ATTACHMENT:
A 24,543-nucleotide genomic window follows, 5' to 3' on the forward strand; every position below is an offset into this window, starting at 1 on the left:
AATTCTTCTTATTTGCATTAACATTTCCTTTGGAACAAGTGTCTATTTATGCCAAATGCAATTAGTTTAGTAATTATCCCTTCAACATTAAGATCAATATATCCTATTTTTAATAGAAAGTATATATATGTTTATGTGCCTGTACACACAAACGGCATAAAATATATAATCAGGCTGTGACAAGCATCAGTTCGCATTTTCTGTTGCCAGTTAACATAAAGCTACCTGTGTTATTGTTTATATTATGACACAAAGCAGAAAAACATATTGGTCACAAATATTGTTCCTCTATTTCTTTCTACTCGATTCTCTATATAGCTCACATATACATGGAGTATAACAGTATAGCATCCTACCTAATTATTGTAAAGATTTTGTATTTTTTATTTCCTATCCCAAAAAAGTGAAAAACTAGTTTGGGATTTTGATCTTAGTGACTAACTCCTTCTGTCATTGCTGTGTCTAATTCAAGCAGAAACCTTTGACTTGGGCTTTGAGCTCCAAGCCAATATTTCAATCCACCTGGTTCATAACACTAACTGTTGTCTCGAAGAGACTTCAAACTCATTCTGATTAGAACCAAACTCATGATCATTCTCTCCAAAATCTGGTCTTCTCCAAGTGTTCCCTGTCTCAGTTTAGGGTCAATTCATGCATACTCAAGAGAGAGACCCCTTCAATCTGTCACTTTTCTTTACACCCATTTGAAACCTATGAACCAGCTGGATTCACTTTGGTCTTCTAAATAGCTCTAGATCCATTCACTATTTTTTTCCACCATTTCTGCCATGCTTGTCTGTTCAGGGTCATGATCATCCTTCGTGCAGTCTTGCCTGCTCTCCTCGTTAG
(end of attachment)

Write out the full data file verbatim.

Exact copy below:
A 24,543-nucleotide genomic window follows, 5' to 3' on the forward strand; every position below is an offset into this window, starting at 1 on the left:
AATTCTTCTTATTTGCATTAACATTTCCTTTGGAACAAGTGTCTATTTATGCCAAATGCAATTAGTTTAGTAATTATCCCTTCAACATTAAGATCAATATATCCTATTTTTAATAGAAAGTATATATATGTTTATGTGCCTGTACACACAAACGGCATAAAATATATAATCAGGCTGTGACAAGCATCAGTTCGCATTTTCTGTTGCCAGTTAACATAAAGCTACCTGTGTTATTGTTTATATTATGACACAAAGCAGAAAAACATATTGGTCACAAATATTGTTCCTCTATTTCTTTCTACTCGATTCTCTATATAGCTCACATATACATGGAGTATAACAGTATAGCATCCTACCTAATTATTGTAAAGATTTTGTATTTTTTATTTCCTATCCCAAAAAAGTGAAAAACTAGTTTGGGATTTTGATCTTAGTGACTAACTCCTTCTGTCATTGCTGTGTCTAATTCAAGCAGAAACCTTTGACTTGGGCTTTGAGCTCCAAGCCAATATTTCAATCCACCTGGTTCATAACACTAACTGTTGTCTCGAAGAGACTTCAAACTCATTCTGATTAGAACCAAACTCATGATCATTCTCTCCAAAATCTGGTCTTCTCCAAGTGTTCCCTGTCTCAGTTTAGGGTCAATTCATGCATACTCAAGAGAGAGACCCCTTCAATCTGTCACTTTTCTTTACACCCATTTGAAACCTATGAACCAGCTGGATTCACTTTGGTCTTCTAAATAGCTCTAGATCCATTCACTATTTTTTTCCACCATTTCTGCCATGCTTGTCTGTTCAGGGTCATGATCATCCTTCGTGCAGTCTTGCCTGCTCTCCTCGTTAG